From Publishers Weekly
In 13 stories, Baker delights in placing ordinary, plain-speaking characters in extraordinary circumstances. The bounty hunter of the title story tracks cheerleaders in the mountains of Montana: "What the manatee is to the naturalist in the mangrove swamp, what the race car is to the Hoosier, what the tornado is to the Kansan--that is what the cheerleader is to the Montanan. Cheerleaders are Possibility, they are Chance, they are Fate; they are beauty, and grace, and poetry." In other pieces, a white, Southern six-year-old describes her new classmates: black, Siamese twins joined at the heart; and on the eve of her death, "the world's foremost authority on the lesser flamingo" spends a last moment observing her beloved birds as they honk, express affection and boredom, spread their wings, scream, preen and groom. A child of white explorers/hunters in the Arctic, who lives in total isolation, recounts how she ate her parents' corpses after they died of starvation ("I never loved them more than when I carved the most nutritious portions . . . from their still-warm flesh"); and a scientist tries on makeup and imagines himself as a woman when a friend announces that he's changing his sex. Amusing and spirited, if underdeveloped, this debut shows promise.
Copyright 1993 Reed Business Information, Inc.
From Kirkus Reviews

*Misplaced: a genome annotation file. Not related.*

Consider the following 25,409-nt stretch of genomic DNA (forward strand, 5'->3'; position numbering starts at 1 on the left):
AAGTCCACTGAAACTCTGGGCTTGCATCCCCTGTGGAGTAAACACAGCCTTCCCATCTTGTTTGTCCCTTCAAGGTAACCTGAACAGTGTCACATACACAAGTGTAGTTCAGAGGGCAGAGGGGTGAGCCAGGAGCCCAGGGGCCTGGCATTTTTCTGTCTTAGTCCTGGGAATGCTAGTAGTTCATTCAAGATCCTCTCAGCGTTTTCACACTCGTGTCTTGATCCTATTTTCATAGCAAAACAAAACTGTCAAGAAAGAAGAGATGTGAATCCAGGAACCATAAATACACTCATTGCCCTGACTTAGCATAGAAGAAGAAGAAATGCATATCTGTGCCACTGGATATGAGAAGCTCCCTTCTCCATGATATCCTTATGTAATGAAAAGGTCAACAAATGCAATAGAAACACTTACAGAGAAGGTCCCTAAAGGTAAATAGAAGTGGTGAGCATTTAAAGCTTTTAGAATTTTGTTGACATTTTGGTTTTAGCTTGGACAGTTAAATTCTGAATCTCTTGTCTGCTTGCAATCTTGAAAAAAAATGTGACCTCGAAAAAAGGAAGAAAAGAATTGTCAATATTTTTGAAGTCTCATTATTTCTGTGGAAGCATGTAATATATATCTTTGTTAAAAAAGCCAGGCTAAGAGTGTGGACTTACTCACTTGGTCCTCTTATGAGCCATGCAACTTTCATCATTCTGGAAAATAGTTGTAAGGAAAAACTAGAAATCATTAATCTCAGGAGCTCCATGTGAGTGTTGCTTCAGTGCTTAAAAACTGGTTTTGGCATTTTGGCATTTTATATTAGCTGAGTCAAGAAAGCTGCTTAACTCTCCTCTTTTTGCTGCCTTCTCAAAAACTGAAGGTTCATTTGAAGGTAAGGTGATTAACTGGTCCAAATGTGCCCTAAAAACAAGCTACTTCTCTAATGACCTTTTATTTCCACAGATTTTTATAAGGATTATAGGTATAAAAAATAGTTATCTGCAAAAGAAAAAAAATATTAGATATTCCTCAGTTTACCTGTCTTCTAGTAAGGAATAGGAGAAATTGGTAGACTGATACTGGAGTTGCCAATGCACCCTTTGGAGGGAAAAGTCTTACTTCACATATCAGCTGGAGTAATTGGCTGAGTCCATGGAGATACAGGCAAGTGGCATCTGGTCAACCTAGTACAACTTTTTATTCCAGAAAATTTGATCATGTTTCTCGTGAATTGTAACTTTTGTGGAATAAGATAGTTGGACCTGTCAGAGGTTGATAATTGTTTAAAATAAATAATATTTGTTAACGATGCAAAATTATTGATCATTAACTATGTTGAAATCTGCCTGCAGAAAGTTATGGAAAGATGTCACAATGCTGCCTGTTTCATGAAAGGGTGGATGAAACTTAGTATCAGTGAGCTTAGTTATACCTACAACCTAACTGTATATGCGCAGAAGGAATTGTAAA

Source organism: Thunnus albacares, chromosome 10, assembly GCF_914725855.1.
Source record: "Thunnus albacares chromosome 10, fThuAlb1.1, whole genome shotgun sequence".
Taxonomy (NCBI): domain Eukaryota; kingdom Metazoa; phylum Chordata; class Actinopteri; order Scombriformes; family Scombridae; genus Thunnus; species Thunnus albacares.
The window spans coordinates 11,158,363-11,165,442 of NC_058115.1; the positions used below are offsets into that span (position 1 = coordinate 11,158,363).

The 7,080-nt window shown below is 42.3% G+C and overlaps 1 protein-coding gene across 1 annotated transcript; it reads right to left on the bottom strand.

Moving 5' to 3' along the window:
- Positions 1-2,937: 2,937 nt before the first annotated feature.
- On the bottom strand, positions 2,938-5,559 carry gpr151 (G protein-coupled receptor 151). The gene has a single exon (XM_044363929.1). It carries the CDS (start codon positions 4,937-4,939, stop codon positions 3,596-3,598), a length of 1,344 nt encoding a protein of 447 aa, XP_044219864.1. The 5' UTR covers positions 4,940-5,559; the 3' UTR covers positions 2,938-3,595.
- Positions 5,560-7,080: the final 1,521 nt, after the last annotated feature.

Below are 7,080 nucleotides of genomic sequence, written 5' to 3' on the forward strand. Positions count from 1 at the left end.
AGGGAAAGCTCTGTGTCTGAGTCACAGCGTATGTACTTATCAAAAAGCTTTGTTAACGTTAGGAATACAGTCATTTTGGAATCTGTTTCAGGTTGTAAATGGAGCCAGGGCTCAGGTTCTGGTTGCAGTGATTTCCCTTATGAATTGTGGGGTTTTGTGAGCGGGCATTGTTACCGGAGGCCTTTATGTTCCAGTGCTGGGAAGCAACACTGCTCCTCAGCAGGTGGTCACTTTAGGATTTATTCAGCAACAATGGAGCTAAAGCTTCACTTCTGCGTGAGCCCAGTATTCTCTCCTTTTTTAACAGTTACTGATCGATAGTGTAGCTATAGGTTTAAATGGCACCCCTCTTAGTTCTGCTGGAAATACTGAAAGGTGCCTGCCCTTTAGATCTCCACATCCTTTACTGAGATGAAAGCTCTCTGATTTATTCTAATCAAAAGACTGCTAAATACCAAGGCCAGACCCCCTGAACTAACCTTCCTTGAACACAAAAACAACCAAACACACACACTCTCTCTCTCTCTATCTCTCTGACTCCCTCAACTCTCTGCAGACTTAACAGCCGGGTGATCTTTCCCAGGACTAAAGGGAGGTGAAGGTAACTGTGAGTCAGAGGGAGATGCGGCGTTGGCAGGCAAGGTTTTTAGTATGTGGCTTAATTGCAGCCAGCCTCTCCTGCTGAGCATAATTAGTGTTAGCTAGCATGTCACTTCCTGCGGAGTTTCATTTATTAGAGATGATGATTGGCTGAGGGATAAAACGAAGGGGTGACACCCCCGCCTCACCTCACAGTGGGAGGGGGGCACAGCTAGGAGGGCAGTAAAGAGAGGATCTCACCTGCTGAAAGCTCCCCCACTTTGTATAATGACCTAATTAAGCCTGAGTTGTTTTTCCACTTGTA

A first collection of stories with great first lines, usually followed by fictions as light as air--some antic or absurd, others delicate or touching. The title piece is one of the best: a good-humored comedy about an Indiana girl out West, a sort of bounty hunter looking for cheerleaders in the mountains who've never been seen but ``were part of the mountain mythology.'' ``Better Be Ready 'Bout Half Past Eight'' is both hilarious and moving: `` `I'm changing sex,' Zach said.'' That first line starts off an absurd chain of events as seen through the eyes of Zach's best friend. Zach, who becomes Zoe, is finally forced to say, ``I think you're letting this come between us.'' Baker's tone, light but not frothy, is just right. But those two stories are the high points here; others are slick entertainments, albeit with sober undercurrents: ``The Spread of Peace'' (first line: ``If peace spreads, Heather may lose her job'') is about a weapons designer at the end of the cold war who's also faced with a lump in her breast; ``My Life in the Frozen North'' is a mock explorer-narrative told by a young woman, ``the child of explorers,'' who learns that ``The law of life in the Frozen North is Eat,'' and comes to realize, sadly, that her parents ``discovered nothing''; and ``Clearwater and Latissimus'' is the moving story of Siamese twins, told by a naive (and ``normal'') fellow student. Other pieces here are shapeless or cutesy, but the best are luminous with verbal play and intimations of how ordinary strangeness can be. (Some have appeared in Atlantic, the Best of the West, New Stories from the South and various lit mags.) -- Copyright ©1993, Kirkus Associates, LP. All rights reserved.